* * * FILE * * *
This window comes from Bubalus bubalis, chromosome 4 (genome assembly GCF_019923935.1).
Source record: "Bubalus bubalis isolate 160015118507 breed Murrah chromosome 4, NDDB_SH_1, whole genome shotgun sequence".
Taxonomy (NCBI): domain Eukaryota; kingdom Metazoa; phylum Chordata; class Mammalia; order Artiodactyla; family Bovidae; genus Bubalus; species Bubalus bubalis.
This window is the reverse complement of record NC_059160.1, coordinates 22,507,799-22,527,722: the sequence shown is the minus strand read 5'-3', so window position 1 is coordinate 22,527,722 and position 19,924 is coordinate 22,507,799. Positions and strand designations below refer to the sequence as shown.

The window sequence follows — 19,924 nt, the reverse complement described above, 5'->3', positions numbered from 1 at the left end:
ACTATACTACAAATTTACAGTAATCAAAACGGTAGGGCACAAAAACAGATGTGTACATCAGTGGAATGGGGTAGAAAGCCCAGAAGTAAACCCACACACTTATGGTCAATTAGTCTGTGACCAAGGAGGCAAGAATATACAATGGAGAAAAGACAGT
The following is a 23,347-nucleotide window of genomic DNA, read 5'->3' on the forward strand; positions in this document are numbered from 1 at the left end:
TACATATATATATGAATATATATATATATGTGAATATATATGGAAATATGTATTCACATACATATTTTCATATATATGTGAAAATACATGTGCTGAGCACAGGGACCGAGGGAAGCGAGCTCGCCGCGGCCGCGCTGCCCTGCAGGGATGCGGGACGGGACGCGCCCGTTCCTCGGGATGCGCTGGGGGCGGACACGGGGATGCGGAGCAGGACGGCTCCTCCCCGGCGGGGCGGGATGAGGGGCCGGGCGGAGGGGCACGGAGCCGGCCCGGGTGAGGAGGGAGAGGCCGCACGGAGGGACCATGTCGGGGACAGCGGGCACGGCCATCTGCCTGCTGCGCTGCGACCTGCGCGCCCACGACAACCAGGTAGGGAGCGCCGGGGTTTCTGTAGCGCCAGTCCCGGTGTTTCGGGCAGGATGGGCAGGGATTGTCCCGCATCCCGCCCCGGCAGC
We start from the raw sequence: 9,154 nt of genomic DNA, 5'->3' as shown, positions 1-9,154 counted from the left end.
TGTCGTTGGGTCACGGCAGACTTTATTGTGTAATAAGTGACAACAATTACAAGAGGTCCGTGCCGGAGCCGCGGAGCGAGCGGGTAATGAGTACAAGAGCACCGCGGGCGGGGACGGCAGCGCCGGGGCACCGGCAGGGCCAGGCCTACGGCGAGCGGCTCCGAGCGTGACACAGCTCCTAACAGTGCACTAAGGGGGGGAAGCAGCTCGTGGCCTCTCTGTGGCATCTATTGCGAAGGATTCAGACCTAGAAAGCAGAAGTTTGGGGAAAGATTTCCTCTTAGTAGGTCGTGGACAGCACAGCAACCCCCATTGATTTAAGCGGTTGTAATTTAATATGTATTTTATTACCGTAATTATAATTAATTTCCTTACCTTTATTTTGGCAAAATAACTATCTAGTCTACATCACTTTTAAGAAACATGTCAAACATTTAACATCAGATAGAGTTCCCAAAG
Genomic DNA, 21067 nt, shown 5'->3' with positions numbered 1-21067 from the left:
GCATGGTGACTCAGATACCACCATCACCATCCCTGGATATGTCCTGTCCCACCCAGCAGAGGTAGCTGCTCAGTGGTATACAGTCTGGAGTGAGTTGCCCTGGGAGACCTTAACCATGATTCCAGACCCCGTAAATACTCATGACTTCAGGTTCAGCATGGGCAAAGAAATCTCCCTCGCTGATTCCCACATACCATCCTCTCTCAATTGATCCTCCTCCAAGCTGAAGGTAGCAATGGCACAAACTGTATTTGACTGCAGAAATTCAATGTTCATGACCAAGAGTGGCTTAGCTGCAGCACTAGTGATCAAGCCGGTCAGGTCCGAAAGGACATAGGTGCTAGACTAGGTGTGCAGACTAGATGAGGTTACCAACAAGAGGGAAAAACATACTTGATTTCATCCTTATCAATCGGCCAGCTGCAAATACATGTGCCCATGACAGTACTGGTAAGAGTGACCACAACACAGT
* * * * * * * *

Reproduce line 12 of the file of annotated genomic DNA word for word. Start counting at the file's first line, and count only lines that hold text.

GCATGGTGACTCAGATACCACCATCACCATCCCTGGATATGTCCTGTCCCACCCAGCAGAGGTAGCTGCTCAGTGGTATACAGTCTGGAGTGAGTTGCCCTGGGAGACCTTAACCATGATTCCAGACCCCGTAAATACTCATGACTTCAGGTTCAGCATGGGCAAAGAAATCTCCCTCGCTGATTCCCACATACCATCCTCTCTCAATTGATCCTCCTCCAAGCTGAAGGTAGCAATGGCACAAACTGTATTTGACTGCAGAAATTCAATGTTCATGACCAAGAGTGGCTTAGCTGCAGCACTAGTGATCAAGCCGGTCAGGTCCGAAAGGACATAGGTGCTAGACTAGGTGTGCAGACTAGATGAGGTTACCAACAAGAGGGAAAAACATACTTGATTTCATCCTTATCAATCGGCCAGCTGCAAATACATGTGCCCATGACAGTACTGGTAAGAGTGACCACAACACAGT